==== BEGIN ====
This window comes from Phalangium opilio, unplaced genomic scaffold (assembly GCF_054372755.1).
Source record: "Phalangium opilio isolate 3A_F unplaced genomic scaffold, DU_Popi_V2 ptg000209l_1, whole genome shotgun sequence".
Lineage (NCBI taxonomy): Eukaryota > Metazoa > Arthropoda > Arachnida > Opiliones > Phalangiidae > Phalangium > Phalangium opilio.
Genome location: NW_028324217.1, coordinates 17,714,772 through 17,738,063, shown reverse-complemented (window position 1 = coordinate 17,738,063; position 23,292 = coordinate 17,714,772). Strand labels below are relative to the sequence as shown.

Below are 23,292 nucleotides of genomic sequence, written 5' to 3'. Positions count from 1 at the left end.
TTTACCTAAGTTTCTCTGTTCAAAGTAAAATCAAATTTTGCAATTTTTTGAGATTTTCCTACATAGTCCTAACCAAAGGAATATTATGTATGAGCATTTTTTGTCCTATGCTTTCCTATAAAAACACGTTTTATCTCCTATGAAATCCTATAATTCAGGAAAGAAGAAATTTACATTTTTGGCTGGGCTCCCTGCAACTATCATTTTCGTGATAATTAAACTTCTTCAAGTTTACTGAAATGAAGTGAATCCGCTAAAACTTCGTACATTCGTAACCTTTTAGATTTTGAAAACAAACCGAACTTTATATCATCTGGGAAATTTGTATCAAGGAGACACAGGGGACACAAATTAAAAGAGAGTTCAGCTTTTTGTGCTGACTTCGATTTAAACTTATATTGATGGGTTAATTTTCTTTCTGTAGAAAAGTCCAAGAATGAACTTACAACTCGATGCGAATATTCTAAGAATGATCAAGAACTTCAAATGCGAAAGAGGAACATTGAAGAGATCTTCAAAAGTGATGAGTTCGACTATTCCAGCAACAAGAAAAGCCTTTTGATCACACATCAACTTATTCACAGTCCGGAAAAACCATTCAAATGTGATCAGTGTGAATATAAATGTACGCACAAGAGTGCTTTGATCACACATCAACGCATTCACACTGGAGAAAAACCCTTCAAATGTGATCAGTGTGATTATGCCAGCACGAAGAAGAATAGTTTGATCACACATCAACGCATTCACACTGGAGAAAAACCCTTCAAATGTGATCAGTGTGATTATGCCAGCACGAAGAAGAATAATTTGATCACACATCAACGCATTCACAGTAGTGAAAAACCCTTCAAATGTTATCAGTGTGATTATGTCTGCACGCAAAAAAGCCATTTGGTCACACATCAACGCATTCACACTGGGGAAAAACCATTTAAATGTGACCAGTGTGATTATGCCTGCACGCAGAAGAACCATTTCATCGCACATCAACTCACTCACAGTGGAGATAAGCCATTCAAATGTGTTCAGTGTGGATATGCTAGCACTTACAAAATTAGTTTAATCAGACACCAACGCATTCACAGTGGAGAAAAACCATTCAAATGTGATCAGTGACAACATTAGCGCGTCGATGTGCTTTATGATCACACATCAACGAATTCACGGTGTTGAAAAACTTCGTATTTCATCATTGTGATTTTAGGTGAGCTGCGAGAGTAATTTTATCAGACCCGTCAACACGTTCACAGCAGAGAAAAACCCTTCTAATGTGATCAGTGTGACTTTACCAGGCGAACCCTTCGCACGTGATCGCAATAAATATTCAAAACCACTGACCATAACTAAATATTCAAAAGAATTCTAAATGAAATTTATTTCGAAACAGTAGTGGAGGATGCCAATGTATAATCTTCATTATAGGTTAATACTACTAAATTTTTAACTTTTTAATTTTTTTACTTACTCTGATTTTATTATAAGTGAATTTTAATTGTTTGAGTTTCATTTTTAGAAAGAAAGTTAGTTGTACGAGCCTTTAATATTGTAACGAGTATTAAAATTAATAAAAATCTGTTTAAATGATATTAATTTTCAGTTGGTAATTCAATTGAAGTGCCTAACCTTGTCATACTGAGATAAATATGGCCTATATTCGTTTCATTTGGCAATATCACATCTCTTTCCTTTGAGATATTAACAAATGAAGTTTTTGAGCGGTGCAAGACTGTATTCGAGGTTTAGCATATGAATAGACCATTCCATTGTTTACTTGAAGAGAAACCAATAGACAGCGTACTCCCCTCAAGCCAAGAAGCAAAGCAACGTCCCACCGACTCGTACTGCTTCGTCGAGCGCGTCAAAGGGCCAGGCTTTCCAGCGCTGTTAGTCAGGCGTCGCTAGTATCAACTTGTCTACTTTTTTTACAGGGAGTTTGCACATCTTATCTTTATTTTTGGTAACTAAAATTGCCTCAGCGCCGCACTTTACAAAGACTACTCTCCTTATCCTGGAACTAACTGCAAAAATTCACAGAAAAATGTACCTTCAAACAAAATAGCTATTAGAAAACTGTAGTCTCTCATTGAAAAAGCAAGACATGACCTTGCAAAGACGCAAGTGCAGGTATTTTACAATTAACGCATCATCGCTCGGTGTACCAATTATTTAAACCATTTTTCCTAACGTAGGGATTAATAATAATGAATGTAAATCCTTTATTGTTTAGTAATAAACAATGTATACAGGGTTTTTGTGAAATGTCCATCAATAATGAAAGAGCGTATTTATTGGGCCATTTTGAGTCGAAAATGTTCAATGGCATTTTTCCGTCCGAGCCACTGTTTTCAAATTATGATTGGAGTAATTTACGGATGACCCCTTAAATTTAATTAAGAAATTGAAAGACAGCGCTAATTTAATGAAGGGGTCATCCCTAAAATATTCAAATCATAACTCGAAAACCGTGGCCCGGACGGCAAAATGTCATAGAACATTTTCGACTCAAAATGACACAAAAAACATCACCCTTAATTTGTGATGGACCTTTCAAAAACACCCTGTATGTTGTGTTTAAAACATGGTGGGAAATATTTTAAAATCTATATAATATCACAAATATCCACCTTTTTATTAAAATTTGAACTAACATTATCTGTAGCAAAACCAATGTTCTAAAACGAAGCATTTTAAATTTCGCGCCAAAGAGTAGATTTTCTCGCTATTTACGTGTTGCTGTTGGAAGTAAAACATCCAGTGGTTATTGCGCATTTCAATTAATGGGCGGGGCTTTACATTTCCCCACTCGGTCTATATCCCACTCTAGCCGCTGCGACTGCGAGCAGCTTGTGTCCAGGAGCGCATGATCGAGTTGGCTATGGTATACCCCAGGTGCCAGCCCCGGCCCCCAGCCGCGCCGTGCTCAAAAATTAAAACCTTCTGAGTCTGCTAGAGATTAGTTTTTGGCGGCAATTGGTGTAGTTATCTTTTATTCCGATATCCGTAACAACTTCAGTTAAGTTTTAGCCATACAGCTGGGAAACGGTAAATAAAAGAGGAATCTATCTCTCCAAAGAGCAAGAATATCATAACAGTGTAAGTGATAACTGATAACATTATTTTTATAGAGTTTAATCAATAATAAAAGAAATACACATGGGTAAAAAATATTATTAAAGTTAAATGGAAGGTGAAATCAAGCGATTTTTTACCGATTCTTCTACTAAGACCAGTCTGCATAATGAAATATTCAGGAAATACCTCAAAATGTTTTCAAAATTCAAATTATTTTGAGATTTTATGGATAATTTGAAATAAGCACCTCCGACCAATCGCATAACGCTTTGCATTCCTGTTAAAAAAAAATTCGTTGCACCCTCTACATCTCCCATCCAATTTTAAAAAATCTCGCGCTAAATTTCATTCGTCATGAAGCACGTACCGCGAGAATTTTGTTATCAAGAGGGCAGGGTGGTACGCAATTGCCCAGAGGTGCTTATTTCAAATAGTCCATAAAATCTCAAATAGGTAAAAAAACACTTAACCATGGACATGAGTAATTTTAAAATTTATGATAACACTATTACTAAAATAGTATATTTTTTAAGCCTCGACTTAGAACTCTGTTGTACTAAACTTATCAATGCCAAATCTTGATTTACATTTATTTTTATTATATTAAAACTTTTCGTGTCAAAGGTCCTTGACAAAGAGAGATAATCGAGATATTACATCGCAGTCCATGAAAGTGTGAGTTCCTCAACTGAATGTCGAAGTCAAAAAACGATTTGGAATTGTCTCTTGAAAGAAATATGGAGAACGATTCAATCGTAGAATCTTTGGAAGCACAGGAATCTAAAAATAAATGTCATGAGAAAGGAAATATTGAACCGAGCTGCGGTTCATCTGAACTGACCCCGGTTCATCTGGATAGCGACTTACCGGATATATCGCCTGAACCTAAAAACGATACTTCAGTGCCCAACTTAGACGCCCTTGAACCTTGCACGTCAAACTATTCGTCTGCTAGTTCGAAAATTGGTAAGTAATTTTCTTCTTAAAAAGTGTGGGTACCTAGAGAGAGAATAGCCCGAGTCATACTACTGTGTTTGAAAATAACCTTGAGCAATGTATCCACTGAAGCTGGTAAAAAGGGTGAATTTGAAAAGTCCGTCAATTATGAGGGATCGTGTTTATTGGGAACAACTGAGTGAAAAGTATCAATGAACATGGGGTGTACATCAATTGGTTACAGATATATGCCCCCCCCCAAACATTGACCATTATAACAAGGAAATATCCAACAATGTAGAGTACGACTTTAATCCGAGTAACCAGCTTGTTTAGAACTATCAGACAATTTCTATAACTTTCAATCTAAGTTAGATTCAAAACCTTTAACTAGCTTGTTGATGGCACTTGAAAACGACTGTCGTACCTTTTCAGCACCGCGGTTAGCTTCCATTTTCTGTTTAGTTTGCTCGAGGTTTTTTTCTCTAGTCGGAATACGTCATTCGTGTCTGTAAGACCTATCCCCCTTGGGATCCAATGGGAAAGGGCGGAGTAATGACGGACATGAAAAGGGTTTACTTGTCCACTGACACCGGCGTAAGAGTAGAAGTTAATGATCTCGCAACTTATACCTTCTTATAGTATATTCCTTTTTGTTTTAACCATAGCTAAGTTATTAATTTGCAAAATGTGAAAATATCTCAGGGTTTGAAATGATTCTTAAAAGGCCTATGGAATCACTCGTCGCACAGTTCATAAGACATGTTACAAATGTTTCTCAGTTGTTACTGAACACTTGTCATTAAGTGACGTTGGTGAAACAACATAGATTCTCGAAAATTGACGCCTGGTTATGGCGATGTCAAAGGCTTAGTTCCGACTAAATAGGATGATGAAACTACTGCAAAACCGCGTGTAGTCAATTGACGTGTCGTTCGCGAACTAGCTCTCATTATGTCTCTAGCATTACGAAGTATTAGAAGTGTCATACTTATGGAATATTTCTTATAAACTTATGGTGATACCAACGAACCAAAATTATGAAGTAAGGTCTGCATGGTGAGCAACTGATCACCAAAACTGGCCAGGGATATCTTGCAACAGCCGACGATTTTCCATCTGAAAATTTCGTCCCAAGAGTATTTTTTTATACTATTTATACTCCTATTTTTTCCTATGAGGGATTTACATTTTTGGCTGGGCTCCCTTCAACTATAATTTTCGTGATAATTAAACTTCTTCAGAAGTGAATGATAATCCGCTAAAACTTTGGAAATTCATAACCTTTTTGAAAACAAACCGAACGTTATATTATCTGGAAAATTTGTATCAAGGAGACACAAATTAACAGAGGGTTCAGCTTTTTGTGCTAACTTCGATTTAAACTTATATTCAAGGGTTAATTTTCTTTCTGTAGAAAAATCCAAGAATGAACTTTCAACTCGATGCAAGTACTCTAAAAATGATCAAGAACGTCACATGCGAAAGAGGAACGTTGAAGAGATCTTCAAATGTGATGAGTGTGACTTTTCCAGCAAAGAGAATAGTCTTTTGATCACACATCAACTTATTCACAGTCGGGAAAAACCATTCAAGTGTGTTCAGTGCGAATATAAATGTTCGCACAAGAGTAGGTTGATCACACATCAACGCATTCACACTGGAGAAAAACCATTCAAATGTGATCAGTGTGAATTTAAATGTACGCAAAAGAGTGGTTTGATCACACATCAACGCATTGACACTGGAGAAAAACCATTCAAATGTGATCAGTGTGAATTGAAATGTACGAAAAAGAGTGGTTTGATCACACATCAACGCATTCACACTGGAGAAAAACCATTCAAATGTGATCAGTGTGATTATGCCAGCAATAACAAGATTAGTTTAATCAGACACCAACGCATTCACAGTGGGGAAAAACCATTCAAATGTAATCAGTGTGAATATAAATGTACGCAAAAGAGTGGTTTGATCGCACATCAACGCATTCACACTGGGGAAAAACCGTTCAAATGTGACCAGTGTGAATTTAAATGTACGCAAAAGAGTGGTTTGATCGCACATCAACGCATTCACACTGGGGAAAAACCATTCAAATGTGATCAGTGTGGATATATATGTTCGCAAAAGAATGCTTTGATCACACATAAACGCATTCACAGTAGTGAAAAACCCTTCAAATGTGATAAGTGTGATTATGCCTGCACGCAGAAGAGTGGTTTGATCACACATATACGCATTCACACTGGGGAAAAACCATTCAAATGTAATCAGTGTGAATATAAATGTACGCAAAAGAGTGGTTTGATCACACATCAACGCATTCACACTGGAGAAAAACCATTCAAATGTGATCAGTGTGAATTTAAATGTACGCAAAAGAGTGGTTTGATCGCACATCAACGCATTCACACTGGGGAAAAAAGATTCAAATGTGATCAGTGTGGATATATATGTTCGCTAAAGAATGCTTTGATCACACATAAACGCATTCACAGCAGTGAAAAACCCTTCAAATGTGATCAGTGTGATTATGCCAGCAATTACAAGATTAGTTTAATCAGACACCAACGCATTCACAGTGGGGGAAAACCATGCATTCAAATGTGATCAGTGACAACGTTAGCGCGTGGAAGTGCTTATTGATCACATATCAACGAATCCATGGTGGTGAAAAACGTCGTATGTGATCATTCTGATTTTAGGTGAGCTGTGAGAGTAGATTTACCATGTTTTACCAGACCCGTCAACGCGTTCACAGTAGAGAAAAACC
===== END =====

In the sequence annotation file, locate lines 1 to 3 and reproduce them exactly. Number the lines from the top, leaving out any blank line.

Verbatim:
This window comes from Phalangium opilio, unplaced genomic scaffold (assembly GCF_054372755.1).
Source record: "Phalangium opilio isolate 3A_F unplaced genomic scaffold, DU_Popi_V2 ptg000209l_1, whole genome shotgun sequence".
Lineage (NCBI taxonomy): Eukaryota > Metazoa > Arthropoda > Arachnida > Opiliones > Phalangiidae > Phalangium > Phalangium opilio.